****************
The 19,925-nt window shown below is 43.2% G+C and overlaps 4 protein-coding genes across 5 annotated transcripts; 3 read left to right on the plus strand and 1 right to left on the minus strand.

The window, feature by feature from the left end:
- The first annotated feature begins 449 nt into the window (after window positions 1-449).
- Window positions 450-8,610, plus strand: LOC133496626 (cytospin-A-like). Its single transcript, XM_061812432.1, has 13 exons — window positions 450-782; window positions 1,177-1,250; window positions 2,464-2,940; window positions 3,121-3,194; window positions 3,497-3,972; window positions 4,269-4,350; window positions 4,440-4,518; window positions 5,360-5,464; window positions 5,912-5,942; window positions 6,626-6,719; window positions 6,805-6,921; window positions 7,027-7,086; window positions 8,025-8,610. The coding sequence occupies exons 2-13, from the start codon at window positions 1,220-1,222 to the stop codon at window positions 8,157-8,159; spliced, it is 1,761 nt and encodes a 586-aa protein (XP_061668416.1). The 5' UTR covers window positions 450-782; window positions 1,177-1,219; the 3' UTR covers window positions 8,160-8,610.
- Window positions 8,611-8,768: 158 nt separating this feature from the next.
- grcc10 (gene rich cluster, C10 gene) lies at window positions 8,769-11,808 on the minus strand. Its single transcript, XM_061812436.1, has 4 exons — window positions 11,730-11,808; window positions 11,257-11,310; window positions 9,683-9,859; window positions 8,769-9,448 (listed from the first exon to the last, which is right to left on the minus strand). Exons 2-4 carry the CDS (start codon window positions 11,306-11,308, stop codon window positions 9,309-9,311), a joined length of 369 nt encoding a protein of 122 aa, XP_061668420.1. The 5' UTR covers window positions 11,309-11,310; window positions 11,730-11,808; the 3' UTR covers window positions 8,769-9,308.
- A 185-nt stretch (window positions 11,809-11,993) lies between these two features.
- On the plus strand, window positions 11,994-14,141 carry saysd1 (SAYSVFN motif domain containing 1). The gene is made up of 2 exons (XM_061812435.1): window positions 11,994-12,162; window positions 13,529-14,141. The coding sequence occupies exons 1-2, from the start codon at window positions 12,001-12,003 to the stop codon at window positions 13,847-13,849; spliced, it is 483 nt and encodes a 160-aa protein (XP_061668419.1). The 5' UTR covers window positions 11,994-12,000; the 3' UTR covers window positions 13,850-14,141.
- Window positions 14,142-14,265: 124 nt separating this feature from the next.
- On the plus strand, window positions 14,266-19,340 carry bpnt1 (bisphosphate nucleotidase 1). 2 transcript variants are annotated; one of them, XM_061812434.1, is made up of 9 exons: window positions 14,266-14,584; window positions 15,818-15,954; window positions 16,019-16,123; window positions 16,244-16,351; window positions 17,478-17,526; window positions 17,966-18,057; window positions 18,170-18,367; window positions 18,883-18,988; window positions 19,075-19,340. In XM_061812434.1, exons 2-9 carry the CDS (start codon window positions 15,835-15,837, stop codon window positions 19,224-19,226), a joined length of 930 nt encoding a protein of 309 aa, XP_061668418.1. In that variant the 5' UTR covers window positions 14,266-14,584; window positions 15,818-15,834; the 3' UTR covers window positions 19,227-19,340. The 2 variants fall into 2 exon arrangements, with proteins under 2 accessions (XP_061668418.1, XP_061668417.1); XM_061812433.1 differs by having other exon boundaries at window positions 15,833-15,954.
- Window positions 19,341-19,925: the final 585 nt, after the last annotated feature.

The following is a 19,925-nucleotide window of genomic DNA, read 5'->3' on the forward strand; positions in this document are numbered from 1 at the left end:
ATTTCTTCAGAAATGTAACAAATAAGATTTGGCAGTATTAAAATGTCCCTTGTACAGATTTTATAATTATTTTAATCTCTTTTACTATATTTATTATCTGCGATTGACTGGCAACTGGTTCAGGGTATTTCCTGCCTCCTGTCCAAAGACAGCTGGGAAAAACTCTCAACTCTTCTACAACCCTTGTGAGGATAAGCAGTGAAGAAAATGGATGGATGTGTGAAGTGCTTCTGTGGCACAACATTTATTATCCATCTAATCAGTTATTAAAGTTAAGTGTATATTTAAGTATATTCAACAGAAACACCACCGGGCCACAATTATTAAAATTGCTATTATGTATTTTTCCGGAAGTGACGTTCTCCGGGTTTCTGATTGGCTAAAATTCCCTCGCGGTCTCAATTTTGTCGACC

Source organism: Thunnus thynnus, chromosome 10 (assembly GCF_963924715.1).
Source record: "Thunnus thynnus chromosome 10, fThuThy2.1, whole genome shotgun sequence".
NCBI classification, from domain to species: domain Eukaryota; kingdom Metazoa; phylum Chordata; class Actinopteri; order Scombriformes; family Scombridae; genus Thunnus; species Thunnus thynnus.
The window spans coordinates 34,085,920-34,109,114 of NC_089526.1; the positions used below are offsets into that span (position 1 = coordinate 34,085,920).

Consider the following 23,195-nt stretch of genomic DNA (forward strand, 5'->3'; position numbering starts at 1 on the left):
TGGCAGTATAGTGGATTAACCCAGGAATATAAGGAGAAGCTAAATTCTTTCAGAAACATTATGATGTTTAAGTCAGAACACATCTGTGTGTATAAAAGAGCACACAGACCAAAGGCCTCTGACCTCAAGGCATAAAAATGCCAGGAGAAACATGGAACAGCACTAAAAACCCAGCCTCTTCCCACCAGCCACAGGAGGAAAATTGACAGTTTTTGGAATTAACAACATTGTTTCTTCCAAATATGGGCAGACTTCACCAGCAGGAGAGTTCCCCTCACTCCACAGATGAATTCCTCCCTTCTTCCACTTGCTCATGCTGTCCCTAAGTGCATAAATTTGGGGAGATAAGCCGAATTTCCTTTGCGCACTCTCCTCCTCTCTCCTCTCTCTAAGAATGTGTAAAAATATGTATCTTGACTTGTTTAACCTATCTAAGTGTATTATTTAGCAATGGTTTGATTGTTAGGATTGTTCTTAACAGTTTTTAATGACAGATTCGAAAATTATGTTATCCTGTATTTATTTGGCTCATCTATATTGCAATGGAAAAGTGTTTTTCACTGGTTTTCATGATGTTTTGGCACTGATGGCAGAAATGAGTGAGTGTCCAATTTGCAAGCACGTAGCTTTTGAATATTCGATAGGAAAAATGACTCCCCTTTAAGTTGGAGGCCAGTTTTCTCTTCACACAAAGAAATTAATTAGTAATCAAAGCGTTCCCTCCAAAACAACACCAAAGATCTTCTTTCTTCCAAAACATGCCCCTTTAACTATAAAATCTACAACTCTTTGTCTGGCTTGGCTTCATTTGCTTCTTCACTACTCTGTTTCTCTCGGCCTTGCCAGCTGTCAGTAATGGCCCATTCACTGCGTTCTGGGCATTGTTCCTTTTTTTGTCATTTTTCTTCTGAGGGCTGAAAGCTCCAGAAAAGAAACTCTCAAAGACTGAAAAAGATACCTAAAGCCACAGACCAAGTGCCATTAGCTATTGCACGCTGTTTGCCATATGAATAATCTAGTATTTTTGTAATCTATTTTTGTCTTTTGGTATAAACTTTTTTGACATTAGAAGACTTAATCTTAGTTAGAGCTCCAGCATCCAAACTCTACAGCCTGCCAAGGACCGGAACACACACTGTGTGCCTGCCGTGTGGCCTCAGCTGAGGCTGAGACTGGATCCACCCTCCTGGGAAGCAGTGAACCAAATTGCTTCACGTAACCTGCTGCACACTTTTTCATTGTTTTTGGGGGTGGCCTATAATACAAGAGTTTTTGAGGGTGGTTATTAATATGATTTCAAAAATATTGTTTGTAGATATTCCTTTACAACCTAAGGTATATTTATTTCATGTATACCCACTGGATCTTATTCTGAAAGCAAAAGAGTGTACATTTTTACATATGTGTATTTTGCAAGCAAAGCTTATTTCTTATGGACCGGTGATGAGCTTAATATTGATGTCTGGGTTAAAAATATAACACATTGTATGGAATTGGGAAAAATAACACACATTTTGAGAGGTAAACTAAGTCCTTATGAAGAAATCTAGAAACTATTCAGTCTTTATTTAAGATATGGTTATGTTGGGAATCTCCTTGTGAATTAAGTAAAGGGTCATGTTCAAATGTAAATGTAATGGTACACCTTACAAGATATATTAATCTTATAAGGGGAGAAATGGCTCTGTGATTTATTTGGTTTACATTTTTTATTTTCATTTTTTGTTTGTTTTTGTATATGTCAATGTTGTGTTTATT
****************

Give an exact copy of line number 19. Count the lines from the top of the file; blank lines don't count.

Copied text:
TGGCAGTATAGTGGATTAACCCAGGAATATAAGGAGAAGCTAAATTCTTTCAGAAACATTATGATGTTTAAGTCAGAACACATCTGTGTGTATAAAAGAGCACACAGACCAAAGGCCTCTGACCTCAAGGCATAAAAATGCCAGGAGAAACATGGAACAGCACTAAAAACCCAGCCTCTTCCCACCAGCCACAGGAGGAAAATTGACAGTTTTTGGAATTAACAACATTGTTTCTTCCAAATATGGGCAGACTTCACCAGCAGGAGAGTTCCCCTCACTCCACAGATGAATTCCTCCCTTCTTCCACTTGCTCATGCTGTCCCTAAGTGCATAAATTTGGGGAGATAAGCCGAATTTCCTTTGCGCACTCTCCTCCTCTCTCCTCTCTCTAAGAATGTGTAAAAATATGTATCTTGACTTGTTTAACCTATCTAAGTGTATTATTTAGCAATGGTTTGATTGTTAGGATTGTTCTTAACAGTTTTTAATGACAGATTCGAAAATTATGTTATCCTGTATTTATTTGGCTCATCTATATTGCAATGGAAAAGTGTTTTTCACTGGTTTTCATGATGTTTTGGCACTGATGGCAGAAATGAGTGAGTGTCCAATTTGCAAGCACGTAGCTTTTGAATATTCGATAGGAAAAATGACTCCCCTTTAAGTTGGAGGCCAGTTTTCTCTTCACACAAAGAAATTAATTAGTAATCAAAGCGTTCCCTCCAAAACAACACCAAAGATCTTCTTTCTTCCAAAACATGCCCCTTTAACTATAAAATCTACAACTCTTTGTCTGGCTTGGCTTCATTTGCTTCTTCACTACTCTGTTTCTCTCGGCCTTGCCAGCTGTCAGTAATGGCCCATTCACTGCGTTCTGGGCATTGTTCCTTTTTTTGTCATTTTTCTTCTGAGGGCTGAAAGCTCCAGAAAAGAAACTCTCAAAGACTGAAAAAGATACCTAAAGCCACAGACCAAGTGCCATTAGCTATTGCACGCTGTTTGCCATATGAATAATCTAGTATTTTTGTAATCTATTTTTGTCTTTTGGTATAAACTTTTTTGACATTAGAAGACTTAATCTTAGTTAGAGCTCCAGCATCCAAACTCTACAGCCTGCCAAGGACCGGAACACACACTGTGTGCCTGCCGTGTGGCCTCAGCTGAGGCTGAGACTGGATCCACCCTCCTGGGAAGCAGTGAACCAAATTGCTTCACGTAACCTGCTGCACACTTTTTCATTGTTTTTGGGGGTGGCCTATAATACAAGAGTTTTTGAGGGTGGTTATTAATATGATTTCAAAAATATTGTTTGTAGATATTCCTTTACAACCTAAGGTATATTTATTTCATGTATACCCACTGGATCTTATTCTGAAAGCAAAAGAGTGTACATTTTTACATATGTGTATTTTGCAAGCAAAGCTTATTTCTTATGGACCGGTGATGAGCTTAATATTGATGTCTGGGTTAAAAATATAACACATTGTATGGAATTGGGAAAAATAACACACATTTTGAGAGGTAAACTAAGTCCTTATGAAGAAATCTAGAAACTATTCAGTCTTTATTTAAGATATGGTTATGTTGGGAATCTCCTTGTGAATTAAGTAAAGGGTCATGTTCAAATGTAAATGTAATGGTACACCTTACAAGATATATTAATCTTATAAGGGGAGAAATGGCTCTGTGATTTATTTGGTTTACATTTTTTATTTTCATTTTTTGTTTGTTTTTGTATATGTCAATGTTGTGTTTATT